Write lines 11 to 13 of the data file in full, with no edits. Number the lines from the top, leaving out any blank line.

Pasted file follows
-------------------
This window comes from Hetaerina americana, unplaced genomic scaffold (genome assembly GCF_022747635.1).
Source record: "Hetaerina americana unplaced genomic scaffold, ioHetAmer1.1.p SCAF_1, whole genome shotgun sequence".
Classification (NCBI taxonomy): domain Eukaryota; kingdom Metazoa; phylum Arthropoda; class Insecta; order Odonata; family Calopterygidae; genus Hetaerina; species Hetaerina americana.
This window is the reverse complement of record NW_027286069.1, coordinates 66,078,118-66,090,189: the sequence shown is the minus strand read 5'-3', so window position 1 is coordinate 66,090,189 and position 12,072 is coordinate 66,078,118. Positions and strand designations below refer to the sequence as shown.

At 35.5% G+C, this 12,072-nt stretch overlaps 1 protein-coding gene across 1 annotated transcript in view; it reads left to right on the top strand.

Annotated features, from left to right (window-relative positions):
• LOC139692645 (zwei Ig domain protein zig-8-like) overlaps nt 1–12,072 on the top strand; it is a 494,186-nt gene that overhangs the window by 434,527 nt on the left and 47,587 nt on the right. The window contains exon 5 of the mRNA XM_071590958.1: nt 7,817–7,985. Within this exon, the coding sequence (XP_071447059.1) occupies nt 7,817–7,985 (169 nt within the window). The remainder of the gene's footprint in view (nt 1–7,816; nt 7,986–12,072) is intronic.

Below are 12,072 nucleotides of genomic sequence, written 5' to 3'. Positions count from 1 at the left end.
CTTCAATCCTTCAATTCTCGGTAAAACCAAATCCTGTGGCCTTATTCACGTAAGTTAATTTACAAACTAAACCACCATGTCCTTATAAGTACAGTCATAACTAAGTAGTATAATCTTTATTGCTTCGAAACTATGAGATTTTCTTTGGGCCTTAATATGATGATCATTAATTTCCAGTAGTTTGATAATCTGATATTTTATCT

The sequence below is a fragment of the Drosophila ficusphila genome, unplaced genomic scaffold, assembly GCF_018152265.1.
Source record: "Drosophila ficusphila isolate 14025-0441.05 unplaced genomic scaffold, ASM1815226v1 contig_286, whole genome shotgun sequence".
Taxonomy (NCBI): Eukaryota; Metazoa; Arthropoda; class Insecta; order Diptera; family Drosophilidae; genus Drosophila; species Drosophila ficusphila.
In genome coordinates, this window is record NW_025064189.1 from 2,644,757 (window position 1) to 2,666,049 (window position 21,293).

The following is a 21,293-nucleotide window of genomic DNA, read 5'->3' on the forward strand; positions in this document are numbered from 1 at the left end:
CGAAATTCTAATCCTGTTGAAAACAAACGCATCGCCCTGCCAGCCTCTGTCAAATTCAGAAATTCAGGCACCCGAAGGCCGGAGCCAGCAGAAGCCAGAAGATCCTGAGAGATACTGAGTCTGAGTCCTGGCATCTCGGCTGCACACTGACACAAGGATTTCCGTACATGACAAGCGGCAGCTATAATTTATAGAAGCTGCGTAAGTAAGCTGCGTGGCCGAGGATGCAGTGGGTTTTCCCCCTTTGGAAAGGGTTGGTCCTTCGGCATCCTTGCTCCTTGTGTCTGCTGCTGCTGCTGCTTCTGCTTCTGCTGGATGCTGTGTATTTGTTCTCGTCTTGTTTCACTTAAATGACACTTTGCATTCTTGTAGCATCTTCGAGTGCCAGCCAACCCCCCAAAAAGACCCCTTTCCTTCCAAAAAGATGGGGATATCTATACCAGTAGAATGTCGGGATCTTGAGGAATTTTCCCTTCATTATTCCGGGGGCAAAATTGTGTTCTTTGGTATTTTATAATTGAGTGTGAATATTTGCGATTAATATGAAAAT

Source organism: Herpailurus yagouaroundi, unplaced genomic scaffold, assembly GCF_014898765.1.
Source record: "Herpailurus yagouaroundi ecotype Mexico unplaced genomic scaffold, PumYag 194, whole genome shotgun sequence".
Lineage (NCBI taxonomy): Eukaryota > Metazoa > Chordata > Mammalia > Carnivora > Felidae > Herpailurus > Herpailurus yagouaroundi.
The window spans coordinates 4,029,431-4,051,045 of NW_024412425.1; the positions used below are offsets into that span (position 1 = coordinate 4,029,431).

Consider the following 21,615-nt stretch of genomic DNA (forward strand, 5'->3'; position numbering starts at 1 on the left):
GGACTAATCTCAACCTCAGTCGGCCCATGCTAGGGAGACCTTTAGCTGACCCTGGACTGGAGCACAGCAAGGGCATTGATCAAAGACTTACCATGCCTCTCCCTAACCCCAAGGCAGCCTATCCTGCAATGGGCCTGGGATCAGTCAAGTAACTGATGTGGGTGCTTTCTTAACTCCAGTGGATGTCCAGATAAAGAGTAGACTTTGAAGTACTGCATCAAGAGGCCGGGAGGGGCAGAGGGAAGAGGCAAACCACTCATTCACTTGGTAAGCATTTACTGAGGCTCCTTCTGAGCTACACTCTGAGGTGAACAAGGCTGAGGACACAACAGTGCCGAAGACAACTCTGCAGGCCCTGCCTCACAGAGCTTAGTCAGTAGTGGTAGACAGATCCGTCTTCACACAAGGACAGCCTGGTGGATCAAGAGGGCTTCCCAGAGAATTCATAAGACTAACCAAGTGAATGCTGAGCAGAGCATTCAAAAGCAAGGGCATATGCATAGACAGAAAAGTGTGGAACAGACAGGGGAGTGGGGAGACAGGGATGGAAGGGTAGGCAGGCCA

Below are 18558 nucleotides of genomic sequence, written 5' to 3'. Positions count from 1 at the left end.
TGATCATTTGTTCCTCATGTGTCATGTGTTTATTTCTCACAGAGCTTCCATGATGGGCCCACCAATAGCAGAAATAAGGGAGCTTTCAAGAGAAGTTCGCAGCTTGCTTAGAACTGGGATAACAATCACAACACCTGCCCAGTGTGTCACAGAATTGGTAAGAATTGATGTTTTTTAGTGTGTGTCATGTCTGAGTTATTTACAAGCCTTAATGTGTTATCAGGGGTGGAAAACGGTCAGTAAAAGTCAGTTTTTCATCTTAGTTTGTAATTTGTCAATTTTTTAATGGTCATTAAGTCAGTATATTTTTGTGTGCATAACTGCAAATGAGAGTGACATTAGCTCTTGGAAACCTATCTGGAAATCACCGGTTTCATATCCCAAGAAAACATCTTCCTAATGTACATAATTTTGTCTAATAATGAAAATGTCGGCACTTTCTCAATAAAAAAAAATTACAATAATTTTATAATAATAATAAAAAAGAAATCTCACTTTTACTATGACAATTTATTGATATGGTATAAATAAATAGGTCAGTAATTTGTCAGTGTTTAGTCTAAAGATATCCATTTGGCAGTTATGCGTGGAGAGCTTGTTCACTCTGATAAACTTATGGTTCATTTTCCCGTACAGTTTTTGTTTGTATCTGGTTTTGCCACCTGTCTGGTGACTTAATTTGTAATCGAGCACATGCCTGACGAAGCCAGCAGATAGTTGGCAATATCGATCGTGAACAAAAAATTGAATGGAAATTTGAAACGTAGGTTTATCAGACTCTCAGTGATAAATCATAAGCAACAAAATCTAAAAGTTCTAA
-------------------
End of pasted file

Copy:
Source record: "Drosophila ficusphila isolate 14025-0441.05 unplaced genomic scaffold, ASM1815226v1 contig_286, whole genome shotgun sequence".
Taxonomy (NCBI): Eukaryota; Metazoa; Arthropoda; class Insecta; order Diptera; family Drosophilidae; genus Drosophila; species Drosophila ficusphila.
In genome coordinates, this window is record NW_025064189.1 from 2,644,757 (window position 1) to 2,666,049 (window position 21,293).